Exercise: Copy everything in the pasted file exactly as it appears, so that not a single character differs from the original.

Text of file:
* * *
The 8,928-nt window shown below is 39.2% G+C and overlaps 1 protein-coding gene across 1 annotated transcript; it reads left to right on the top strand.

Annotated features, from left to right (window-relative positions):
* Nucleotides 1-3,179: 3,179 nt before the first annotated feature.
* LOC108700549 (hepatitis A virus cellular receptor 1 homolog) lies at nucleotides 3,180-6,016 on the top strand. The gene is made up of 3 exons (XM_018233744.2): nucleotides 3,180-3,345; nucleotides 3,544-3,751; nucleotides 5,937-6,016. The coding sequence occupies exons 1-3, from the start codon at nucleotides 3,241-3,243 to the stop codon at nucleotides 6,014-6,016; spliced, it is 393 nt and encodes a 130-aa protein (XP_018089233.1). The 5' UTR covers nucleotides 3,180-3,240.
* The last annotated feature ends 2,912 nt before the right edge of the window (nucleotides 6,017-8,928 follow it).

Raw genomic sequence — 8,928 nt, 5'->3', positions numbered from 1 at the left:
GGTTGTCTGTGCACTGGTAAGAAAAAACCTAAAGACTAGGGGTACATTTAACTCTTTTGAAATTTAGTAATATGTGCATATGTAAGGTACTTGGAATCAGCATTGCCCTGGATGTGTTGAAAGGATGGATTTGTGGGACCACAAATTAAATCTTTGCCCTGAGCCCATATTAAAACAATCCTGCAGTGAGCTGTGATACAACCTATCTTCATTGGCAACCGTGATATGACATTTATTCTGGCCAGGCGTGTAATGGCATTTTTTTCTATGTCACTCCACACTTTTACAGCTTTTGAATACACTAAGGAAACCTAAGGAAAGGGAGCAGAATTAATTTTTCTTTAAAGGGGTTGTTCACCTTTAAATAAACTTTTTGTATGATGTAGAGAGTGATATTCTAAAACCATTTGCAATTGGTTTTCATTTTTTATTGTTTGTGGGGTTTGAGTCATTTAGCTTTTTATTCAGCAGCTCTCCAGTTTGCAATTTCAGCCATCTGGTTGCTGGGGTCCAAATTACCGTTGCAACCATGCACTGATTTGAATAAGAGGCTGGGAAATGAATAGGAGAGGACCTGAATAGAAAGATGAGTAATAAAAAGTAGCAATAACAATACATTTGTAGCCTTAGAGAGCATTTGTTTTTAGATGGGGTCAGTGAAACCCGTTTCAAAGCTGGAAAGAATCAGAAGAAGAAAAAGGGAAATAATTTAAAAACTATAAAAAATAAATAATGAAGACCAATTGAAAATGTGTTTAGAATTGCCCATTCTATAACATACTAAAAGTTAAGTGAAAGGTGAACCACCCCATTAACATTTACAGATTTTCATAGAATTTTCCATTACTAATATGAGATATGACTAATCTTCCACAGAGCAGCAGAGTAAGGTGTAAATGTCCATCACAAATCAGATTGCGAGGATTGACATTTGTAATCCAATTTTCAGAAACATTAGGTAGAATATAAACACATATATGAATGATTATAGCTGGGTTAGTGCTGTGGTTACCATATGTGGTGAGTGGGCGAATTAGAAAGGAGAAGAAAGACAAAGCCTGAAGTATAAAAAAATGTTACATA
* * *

The 8,928-nt window shown below is 39.2% G+C and overlaps 1 protein-coding gene across 1 annotated transcript; it reads left to right on the top strand.

Annotated features, from left to right (window-relative positions):
* Nucleotides 1-3,179: 3,179 nt before the first annotated feature.
* LOC108700549 (hepatitis A virus cellular receptor 1 homolog) lies at nucleotides 3,180-6,016 on the top strand. The gene is made up of 3 exons (XM_018233744.2): nucleotides 3,180-3,345; nucleotides 3,544-3,751; nucleotides 5,937-6,016. The coding sequence occupies exons 1-3, from the start codon at nucleotides 3,241-3,243 to the stop codon at nucleotides 6,014-6,016; spliced, it is 393 nt and encodes a 130-aa protein (XP_018089233.1). The 5' UTR covers nucleotides 3,180-3,240.
* The last annotated feature ends 2,912 nt before the right edge of the window (nucleotides 6,017-8,928 follow it).

Raw genomic sequence — 8,928 nt, 5'->3', positions numbered from 1 at the left:
GGTTGTCTGTGCACTGGTAAGAAAAAACCTAAAGACTAGGGGTACATTTAACTCTTTTGAAATTTAGTAATATGTGCATATGTAAGGTACTTGGAATCAGCATTGCCCTGGATGTGTTGAAAGGATGGATTTGTGGGACCACAAATTAAATCTTTGCCCTGAGCCCATATTAAAACAATCCTGCAGTGAGCTGTGATACAACCTATCTTCATTGGCAACCGTGATATGACATTTATTCTGGCCAGGCGTGTAATGGCATTTTTTTCTATGTCACTCCACACTTTTACAGCTTTTGAATACACTAAGGAAACCTAAGGAAAGGGAGCAGAATTAATTTTTCTTTAAAGGGGTTGTTCACCTTTAAATAAACTTTTTGTATGATGTAGAGAGTGATATTCTAAAACCATTTGCAATTGGTTTTCATTTTTTATTGTTTGTGGGGTTTGAGTCATTTAGCTTTTTATTCAGCAGCTCTCCAGTTTGCAATTTCAGCCATCTGGTTGCTGGGGTCCAAATTACCGTTGCAACCATGCACTGATTTGAATAAGAGGCTGGGAAATGAATAGGAGAGGACCTGAATAGAAAGATGAGTAATAAAAAGTAGCAATAACAATACATTTGTAGCCTTAGAGAGCATTTGTTTTTAGATGGGGTCAGTGAAACCCGTTTCAAAGCTGGAAAGAATCAGAAGAAGAAAAAGGGAAATAATTTAAAAACTATAAAAAATAAATAATGAAGACCAATTGAAAATGTGTTTAGAATTGCCCATTCTATAACATACTAAAAGTTAAGTGAAAGGTGAACCACCCCATTAACATTTACAGATTTTCATAGAATTTTCCATTACTAATATGAGATATGACTAATCTTCCACAGAGCAGCAGAGTAAGGTGTAAATGTCCATCACAAATCAGATTGCGAGGATTGACATTTGTAATCCAATTTTCAGAAACATTAGGTAGAATATAAACACATATATGAATGATTATAGCTGGGTTAGTGCTGTGGTTACCATATGTGGTGAGTGGGCGAATTAGAAAGGAGAAGAAAGACAAAGCCTGAAGTATAAAAAAATGTTACATA